The wedding ceremony of the Muong has been simplified in recent years but it still echoes the traditional ritual. In the past marriage was arranged by the parents and the children, particularly daughters, had no say in the matter. Now young boys and girls are free to date and choose their partners and marriage is voluntary.
The Muong spend several months, even a year, preparing for a wedding. Bui Van Ban of Dich Giao commune, Tan Lac district, Hoa Binh province, says: "The boy’s family will meet with all relatives to ask for their agreement on the marriage. Then we choose a prestigious man or woman to serve as matchmaker. The matchmaker brings two bottles of wine and a tea bag to the future bride’s family. After receiving the matchmaker the girl’s family holds a family meeting to accept the marriage or not.”
The matchmaker is an important figure who represents the bridegroom’s family in making the proposal and discussing preparations. The Muong maintain the custom of asking for wedding presents. The girl’s family normally expects the boy’s family to give a small buffalo, a basket of round sticky rice cakes with no filling to represent the bride’s virginity, some money as the marriage portion of the bride, about 60 liters of wine, 60 kg of rice, and a quantity of betel leaves and areca nuts.
The matchmaker informs the boy’s family of the girl’s request. If the boy’s family doesn’t agree, the matchmaker can try to negotiate a better deal for them. Bui Van Vien, a prestigious and well-spoken man in Dich Giao commune, is often invited to be a matchmaker. Vien says: “I was a matchmaker for many marriages over the past 20 years. I bring the offering of the boy’s family to the girl’s family and make a marriage proposal. The girl’s family will gather in full numbers to receive the matchmaker and listen to the boy’s family’s ideas. We discuss the wedding time and date and other preparations. I inform the boy’s family of the meeting and the wedding present and re-visit the girl’s family to confirm everything. The matchmaker is responsible for arranging everything smoothly.”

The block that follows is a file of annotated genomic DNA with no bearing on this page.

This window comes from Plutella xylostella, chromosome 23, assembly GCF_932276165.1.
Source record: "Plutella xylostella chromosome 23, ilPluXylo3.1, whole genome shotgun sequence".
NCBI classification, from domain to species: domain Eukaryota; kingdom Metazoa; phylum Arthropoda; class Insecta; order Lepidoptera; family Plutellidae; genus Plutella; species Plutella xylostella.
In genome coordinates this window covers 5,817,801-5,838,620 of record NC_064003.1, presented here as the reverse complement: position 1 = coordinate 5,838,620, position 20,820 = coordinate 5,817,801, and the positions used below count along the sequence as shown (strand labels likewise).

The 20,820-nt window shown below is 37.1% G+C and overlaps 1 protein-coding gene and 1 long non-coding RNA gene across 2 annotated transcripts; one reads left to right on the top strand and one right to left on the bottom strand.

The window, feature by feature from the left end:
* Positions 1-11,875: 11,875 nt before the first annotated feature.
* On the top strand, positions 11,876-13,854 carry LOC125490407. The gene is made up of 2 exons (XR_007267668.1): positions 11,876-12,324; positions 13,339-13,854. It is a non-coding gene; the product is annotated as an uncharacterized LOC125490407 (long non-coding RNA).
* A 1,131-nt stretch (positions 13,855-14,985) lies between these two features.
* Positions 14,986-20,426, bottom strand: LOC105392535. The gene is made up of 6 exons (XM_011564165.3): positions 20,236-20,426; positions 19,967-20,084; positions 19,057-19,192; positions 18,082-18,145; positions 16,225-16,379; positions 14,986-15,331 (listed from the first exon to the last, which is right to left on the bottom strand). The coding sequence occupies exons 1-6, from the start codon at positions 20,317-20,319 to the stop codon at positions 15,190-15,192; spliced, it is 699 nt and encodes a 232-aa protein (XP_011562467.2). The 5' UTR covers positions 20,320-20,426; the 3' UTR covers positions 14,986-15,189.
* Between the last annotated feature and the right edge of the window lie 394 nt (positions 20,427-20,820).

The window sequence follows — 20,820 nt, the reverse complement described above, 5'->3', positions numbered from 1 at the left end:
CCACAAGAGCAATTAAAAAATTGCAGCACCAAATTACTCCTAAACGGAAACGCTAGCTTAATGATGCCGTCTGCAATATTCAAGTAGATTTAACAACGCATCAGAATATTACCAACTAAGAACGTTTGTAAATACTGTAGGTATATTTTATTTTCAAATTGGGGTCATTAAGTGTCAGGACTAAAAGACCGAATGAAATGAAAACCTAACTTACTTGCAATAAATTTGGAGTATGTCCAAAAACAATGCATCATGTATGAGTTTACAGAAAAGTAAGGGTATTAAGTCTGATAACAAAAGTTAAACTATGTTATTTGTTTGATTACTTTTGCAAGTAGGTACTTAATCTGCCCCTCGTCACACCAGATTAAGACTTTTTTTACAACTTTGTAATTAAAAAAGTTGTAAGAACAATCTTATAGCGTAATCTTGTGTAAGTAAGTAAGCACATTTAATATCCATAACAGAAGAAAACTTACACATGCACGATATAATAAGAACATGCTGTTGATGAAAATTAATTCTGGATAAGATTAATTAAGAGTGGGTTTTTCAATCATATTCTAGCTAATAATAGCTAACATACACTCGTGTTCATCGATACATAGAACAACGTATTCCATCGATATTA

Normally the present is brought to the girl’s family one day prior to the wedding. But for the Muong Bi in Tan Lac district the groom, accompanied by a certain number of men, carries the present to the bride’s family on the wedding day. They are invited to stay to enjoy a meal with the bride’s family while the groom has to return home. Bui Van Ban again: “The wedding present must have betel leaves and areca nuts in addition to pigs, chicken, and some money for the bride.”
After welcoming the bride home, the groom’s family gives gifts to the matchmaker and people accompanying the bride and the groom. The Muong uphold the custom that the bride returns to her parent’s house for a couple of days before living with the groom’s family ever after.